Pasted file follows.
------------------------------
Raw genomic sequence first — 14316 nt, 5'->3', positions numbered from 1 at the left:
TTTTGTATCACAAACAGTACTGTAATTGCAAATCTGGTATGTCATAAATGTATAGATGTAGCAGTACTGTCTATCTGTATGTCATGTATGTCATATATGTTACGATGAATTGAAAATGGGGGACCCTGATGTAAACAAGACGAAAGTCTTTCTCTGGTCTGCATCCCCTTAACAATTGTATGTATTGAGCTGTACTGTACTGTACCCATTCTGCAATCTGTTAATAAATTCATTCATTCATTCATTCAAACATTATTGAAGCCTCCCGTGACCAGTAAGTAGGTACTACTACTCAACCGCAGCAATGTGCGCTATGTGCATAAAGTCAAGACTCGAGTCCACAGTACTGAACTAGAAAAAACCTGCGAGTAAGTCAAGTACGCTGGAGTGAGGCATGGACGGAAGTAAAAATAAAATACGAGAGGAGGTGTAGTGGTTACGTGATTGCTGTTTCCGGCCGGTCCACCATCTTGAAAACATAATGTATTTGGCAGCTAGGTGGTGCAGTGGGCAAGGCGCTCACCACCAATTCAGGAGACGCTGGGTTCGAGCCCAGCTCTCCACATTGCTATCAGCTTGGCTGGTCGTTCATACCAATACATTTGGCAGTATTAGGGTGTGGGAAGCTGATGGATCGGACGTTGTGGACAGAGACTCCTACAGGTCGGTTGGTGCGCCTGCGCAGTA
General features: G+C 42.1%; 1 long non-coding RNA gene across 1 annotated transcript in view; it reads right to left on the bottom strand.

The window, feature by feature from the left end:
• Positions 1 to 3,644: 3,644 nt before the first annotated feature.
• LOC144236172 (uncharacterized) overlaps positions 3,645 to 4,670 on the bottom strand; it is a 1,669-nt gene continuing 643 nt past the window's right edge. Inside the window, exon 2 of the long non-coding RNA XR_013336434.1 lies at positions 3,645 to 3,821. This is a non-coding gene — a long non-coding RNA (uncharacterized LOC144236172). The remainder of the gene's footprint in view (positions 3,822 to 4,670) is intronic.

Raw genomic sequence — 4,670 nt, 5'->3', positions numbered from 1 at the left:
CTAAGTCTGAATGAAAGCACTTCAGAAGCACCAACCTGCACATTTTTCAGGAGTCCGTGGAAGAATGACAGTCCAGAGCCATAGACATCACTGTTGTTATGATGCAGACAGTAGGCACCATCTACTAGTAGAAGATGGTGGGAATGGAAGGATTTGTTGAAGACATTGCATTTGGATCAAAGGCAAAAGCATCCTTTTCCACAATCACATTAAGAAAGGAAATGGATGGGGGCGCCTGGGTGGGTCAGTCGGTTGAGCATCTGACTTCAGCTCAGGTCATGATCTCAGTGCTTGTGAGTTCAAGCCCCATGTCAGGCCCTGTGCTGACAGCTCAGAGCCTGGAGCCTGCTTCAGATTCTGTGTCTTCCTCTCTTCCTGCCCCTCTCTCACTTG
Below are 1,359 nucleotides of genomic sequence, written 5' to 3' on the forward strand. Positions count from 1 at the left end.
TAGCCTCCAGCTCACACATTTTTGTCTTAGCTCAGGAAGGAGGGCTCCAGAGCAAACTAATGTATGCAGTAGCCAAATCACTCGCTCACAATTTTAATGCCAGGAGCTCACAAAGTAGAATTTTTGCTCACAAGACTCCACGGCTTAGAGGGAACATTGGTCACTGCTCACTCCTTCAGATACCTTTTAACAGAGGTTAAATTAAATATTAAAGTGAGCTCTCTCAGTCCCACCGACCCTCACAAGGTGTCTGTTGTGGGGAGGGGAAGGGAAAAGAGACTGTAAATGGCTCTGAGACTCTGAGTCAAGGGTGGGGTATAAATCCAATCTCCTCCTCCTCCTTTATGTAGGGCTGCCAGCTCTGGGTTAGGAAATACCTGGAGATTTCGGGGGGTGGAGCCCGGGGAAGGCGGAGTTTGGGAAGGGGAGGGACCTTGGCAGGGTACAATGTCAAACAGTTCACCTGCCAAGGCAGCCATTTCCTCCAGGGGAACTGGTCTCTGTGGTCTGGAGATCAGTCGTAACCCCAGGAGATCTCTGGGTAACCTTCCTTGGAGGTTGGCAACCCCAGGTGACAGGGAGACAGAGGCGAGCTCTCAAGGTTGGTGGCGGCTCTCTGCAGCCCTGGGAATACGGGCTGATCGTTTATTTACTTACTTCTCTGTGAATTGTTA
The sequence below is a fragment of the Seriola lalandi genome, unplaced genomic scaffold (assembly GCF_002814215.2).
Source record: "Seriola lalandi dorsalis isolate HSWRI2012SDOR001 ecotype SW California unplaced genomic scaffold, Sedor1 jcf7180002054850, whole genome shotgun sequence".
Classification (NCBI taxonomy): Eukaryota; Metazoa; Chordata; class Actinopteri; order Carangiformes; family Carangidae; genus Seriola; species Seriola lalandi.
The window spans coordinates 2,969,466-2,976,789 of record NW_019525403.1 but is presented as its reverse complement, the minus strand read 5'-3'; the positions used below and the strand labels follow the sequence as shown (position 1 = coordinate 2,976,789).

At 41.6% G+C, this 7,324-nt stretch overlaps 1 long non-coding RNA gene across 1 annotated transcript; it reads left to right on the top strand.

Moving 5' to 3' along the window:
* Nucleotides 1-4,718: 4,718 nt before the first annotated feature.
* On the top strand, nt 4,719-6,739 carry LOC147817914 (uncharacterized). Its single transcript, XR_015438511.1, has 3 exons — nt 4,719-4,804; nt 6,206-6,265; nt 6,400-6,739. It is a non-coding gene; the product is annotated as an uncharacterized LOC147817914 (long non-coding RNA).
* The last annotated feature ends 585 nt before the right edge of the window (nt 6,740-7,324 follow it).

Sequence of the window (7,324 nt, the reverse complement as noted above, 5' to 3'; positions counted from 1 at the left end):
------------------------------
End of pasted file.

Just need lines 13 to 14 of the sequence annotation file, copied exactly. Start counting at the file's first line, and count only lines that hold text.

Classification (NCBI taxonomy): Eukaryota; Metazoa; Chordata; class Actinopteri; order Carangiformes; family Carangidae; genus Seriola; species Seriola lalandi.
The window spans coordinates 2,969,466-2,976,789 of record NW_019525403.1 but is presented as its reverse complement, the minus strand read 5'-3'; the positions used below and the strand labels follow the sequence as shown (position 1 = coordinate 2,976,789).